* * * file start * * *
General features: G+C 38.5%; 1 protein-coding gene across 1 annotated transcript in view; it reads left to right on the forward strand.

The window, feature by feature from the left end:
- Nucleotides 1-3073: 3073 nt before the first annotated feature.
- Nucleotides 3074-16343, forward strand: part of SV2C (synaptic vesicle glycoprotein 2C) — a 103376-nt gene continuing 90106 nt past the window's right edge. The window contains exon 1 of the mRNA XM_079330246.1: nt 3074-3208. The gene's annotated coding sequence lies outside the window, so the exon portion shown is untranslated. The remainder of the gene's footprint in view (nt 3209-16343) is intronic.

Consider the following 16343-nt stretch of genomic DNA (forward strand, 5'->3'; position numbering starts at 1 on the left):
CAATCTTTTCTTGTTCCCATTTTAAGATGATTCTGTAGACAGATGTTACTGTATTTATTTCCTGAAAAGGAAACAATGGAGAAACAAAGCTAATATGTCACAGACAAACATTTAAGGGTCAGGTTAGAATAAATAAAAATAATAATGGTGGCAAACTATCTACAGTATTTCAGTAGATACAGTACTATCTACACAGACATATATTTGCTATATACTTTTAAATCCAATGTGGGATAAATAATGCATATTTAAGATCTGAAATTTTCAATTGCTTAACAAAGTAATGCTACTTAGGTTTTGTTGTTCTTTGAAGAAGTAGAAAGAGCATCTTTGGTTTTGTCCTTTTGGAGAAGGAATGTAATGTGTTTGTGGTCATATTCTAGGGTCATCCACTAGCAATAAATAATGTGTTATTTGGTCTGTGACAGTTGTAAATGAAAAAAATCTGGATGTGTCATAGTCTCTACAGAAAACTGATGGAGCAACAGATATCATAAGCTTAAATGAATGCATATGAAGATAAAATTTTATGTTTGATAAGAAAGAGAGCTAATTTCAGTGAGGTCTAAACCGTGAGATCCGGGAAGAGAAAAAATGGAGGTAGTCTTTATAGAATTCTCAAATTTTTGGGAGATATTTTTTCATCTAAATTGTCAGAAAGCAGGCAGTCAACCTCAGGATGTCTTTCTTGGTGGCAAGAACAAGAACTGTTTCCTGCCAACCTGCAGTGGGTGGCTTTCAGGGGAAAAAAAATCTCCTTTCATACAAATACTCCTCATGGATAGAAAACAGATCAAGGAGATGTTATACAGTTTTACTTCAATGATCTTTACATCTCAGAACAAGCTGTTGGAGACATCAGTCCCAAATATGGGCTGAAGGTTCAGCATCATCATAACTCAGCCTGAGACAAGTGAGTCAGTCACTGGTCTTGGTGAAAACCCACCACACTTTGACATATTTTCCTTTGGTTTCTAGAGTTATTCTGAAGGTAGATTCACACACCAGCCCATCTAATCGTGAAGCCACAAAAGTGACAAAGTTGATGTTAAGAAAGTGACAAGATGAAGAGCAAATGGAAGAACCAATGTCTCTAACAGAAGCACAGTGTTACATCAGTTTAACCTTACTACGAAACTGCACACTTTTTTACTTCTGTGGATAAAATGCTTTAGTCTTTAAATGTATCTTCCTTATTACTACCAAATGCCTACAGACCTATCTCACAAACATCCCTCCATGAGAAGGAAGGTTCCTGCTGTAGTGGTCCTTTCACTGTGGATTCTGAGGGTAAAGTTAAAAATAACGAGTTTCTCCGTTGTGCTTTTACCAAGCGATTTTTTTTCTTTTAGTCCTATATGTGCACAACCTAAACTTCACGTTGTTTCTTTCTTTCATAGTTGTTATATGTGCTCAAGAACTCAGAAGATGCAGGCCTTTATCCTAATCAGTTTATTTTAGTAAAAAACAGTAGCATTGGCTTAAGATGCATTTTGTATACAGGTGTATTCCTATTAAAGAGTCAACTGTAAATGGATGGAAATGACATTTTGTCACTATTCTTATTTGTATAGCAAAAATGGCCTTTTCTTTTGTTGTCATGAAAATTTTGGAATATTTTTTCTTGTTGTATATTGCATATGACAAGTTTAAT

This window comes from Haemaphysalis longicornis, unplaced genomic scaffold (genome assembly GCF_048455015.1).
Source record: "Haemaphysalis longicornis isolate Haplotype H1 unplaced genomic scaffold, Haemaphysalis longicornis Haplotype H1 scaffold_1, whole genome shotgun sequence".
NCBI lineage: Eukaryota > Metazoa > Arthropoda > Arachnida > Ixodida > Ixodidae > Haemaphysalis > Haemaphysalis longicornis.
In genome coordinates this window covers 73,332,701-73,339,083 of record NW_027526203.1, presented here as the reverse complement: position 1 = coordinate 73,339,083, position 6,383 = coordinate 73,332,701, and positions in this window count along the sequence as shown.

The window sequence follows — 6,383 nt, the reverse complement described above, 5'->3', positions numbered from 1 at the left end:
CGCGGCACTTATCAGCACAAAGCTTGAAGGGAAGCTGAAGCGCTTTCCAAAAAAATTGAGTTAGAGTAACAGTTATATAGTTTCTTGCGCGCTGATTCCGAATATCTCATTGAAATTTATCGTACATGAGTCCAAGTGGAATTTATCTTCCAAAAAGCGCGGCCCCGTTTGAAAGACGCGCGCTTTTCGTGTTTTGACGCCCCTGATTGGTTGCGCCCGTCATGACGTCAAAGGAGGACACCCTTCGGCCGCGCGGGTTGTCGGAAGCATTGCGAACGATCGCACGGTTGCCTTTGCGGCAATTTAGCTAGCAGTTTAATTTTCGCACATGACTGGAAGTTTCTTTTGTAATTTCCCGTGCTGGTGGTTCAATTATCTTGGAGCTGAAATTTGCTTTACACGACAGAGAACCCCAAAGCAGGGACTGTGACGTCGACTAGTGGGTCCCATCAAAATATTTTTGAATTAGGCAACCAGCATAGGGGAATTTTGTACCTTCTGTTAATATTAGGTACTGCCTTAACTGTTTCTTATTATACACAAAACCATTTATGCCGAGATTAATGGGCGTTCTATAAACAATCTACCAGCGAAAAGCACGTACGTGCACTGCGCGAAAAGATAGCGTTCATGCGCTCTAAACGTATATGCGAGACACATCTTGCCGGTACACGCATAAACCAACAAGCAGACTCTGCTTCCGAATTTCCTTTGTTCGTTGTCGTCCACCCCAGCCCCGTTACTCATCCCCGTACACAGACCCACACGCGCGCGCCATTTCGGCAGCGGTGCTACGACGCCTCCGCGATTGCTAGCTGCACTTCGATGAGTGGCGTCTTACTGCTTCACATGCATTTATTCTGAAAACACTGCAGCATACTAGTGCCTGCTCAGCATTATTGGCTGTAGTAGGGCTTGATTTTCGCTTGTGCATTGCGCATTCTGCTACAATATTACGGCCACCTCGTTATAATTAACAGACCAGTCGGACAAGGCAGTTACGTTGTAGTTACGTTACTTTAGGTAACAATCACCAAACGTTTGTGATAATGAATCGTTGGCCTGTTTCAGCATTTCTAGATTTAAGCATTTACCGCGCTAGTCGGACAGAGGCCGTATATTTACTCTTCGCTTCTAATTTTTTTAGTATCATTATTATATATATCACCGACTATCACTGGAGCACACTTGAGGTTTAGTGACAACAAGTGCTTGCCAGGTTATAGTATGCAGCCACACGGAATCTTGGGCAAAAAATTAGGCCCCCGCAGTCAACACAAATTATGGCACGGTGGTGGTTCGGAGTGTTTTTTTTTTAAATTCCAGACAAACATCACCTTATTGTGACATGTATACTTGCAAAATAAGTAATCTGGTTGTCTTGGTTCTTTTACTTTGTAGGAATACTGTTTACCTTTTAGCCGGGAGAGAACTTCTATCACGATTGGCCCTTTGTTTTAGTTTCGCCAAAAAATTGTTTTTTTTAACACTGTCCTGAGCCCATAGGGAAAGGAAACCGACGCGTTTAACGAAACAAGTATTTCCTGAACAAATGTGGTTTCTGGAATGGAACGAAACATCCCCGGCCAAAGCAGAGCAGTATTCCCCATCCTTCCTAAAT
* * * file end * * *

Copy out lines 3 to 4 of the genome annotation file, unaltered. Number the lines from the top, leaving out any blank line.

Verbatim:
- Nucleotides 1-3073: 3073 nt before the first annotated feature.
- Nucleotides 3074-16343, forward strand: part of SV2C (synaptic vesicle glycoprotein 2C) — a 103376-nt gene continuing 90106 nt past the window's right edge. The window contains exon 1 of the mRNA XM_079330246.1: nt 3074-3208. The gene's annotated coding sequence lies outside the window, so the exon portion shown is untranslated. The remainder of the gene's footprint in view (nt 3209-16343) is intronic.